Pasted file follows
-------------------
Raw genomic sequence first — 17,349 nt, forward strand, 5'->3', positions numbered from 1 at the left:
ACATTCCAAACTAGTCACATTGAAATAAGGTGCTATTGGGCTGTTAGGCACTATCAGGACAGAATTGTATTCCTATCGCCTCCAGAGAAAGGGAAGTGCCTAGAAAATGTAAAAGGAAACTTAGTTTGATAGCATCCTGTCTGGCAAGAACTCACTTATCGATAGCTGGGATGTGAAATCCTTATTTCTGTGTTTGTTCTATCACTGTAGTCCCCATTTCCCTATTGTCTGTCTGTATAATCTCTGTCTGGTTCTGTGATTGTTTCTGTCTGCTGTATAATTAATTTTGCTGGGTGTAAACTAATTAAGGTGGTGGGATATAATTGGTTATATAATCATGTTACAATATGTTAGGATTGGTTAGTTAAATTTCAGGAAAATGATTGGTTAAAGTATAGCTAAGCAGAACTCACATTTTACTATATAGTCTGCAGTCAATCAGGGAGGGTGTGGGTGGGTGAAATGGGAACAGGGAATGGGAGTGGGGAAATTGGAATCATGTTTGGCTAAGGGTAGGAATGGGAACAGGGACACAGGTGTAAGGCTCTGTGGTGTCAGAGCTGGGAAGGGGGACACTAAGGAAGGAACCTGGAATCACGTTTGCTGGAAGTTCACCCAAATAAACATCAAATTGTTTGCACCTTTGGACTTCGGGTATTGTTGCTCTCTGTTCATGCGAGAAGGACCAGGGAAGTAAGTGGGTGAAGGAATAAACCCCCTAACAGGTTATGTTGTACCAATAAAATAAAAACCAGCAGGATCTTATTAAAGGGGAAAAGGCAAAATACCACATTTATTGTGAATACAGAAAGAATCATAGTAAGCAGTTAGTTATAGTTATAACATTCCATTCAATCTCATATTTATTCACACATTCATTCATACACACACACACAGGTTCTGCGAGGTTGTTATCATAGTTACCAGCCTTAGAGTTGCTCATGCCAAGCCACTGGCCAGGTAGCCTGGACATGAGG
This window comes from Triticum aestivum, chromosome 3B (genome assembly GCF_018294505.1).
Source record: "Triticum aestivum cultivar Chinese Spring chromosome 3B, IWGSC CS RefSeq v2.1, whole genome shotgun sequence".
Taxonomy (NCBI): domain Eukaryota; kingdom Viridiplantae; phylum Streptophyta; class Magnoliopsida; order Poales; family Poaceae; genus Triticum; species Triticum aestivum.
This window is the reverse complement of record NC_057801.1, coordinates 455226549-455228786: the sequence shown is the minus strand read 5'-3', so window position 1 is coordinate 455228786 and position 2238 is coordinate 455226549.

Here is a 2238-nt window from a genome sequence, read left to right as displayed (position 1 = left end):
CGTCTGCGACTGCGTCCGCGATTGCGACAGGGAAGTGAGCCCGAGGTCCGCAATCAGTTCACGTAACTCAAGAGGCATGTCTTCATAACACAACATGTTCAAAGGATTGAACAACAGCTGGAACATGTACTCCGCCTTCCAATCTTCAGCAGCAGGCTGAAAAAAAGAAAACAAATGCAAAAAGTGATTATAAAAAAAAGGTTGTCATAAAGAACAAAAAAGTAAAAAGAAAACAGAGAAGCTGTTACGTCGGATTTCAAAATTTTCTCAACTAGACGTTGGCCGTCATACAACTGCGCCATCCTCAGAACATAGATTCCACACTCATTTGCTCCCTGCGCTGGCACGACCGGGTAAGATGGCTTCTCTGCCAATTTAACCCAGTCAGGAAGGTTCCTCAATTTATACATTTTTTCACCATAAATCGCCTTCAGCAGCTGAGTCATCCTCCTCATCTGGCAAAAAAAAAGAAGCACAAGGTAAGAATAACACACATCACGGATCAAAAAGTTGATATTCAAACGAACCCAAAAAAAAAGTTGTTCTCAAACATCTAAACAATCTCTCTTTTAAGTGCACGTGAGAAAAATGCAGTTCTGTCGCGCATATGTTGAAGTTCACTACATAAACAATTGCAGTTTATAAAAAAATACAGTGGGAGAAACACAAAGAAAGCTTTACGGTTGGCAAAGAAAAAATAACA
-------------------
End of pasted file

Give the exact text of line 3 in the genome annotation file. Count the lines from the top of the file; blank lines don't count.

This window comes from Triticum aestivum, chromosome 3B (genome assembly GCF_018294505.1).